Ramadan fast is a religious custom in Islam. Increased serum uric acid level during this month had been reported in past studies of nongout patients.
The objective of this study was to assess the impact of Ramadan fast on patients with gout.
All Moslem patients with gout from the registry of Nazareth Hospital, who intended to fast during Ramadan, were asked to participate in our study (group 1). Data regarding age, gender, income, education, duration of gout, meds, adherence to low-purine diet, and gouty attacks were documented. Age- and gender matched Moslem patients from the same registry, but who did not intend to fast during Ramadan, were asked to participate as a control group (group 2). Just prior to and at the end of Ramadan, blood for uric acid, creatinine, and urea levels were obtained as well as body mass index, from all the patients. During Ramadan, patients were monitored for gouty arthritis or renal calculi attacks, as well as low-purine diet and medicine adherence.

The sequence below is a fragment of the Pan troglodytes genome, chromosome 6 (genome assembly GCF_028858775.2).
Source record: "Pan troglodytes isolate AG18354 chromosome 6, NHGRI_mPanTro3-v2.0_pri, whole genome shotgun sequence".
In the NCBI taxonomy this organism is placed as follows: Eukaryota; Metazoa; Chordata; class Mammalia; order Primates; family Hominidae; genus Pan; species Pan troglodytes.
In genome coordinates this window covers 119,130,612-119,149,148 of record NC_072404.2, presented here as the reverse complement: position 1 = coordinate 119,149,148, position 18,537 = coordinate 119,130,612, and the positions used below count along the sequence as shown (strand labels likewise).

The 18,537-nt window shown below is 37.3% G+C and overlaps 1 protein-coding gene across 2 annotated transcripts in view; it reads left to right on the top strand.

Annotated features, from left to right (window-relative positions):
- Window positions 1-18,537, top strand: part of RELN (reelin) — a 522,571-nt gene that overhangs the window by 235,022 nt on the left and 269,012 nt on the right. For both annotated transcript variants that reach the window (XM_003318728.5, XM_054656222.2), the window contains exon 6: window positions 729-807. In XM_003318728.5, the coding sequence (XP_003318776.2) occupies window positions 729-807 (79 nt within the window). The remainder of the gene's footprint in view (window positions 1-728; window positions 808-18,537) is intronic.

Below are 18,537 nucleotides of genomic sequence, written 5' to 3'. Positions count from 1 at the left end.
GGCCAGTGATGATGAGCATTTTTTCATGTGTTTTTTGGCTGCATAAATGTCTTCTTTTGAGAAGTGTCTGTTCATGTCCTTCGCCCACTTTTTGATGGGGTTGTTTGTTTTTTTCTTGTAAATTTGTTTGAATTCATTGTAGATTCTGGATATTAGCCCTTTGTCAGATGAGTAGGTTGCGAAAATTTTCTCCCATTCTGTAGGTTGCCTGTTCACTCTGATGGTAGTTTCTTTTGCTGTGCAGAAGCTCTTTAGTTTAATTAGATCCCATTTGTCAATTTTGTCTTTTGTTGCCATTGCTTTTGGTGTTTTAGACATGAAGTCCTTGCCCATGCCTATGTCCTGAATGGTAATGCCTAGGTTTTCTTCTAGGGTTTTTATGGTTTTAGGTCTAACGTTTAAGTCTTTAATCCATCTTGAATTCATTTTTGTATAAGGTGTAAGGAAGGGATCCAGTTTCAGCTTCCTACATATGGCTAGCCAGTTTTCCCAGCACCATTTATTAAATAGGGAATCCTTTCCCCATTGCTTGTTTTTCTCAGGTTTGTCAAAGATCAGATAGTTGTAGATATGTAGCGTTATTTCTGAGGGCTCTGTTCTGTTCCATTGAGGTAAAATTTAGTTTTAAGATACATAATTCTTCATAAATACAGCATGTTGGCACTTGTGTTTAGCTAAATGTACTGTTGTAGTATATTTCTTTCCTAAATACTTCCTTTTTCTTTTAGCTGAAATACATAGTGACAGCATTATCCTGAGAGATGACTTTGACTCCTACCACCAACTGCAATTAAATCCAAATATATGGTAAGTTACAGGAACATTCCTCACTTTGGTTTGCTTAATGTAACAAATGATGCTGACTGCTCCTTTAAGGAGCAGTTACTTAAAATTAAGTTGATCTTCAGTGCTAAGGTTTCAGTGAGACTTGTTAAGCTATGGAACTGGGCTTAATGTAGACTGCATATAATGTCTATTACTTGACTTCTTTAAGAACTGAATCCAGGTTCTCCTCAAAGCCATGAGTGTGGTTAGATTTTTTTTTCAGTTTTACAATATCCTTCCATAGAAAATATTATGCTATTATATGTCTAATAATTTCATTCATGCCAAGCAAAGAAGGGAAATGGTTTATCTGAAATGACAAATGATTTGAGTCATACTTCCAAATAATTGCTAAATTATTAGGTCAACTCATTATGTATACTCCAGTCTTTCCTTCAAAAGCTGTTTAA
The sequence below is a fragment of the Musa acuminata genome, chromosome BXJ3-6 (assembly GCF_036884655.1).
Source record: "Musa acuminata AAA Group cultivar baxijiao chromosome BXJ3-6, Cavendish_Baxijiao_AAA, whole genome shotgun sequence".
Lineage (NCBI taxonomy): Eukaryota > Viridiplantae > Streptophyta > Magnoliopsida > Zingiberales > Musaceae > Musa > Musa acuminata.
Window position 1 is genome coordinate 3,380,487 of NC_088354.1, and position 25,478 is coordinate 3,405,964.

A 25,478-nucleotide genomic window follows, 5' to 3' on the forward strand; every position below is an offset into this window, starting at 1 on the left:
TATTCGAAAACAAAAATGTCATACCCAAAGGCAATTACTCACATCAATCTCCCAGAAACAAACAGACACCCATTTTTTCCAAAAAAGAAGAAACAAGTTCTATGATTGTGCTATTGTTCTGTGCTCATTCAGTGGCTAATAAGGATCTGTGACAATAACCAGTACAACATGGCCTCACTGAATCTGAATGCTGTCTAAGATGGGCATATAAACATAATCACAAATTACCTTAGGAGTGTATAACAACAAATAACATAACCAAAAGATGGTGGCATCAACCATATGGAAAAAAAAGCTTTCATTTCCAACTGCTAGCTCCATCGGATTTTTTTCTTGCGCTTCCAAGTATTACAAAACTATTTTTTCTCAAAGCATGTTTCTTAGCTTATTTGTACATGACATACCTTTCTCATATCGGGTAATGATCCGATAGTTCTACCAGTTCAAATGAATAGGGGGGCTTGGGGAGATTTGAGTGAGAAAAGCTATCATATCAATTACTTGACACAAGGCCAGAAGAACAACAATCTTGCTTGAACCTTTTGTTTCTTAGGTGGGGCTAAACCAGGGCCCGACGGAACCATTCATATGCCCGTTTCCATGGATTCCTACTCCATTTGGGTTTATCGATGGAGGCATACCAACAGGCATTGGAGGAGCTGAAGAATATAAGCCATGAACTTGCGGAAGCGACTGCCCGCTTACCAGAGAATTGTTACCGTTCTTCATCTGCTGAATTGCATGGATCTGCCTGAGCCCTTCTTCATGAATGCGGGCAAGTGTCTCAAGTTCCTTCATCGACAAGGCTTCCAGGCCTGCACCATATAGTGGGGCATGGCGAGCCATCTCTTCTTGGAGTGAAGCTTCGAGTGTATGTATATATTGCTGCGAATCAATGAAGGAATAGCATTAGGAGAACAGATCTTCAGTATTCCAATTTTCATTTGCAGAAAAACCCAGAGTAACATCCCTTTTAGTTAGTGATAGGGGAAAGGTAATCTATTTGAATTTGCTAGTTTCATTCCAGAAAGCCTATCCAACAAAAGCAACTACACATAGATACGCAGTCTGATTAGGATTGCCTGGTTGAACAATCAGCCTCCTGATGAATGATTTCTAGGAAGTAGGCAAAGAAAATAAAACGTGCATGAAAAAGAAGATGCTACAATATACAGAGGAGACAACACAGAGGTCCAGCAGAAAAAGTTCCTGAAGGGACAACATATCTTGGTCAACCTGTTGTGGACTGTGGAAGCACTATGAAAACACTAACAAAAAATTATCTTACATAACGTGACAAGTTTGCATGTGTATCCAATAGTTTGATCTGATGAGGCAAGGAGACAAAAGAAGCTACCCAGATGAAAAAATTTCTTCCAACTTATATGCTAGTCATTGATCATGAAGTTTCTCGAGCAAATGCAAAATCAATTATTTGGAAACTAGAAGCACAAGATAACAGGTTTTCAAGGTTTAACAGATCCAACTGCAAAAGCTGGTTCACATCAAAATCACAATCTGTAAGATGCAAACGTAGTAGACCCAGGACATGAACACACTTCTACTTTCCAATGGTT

Twenty-one and 22 patients from groups 1 and 2, respectively, completed the study. Mean serum uric acid, urea, creatinine, and body mass index levels at the end of Ramadan fasts in group 1 patients were 8.11 mg/dL, 26.38 mmol/L, 0.87 mg/dL, and 31.0 kg/m2, respectively, as compared with 7.92 mg/dL (P = 0.707), 24.54 mmol/L (P = 0.769), 0.84 mg/dL (P = 0.180), and 30.5 kg/m2 (P = 0.907) respectively, obtained just prior to the fast. No significant change in any parameter was seen also in group 2 patients. There also was no significant change between the 2 groups in arthritis or renal calculi attacks and also in medication and low-purine diet adherence, during Ramadan.
There was no risk for a significant increase in gouty arthritic/renal calculi attacks or serum uric acid in patients with gout during Ramadan fast.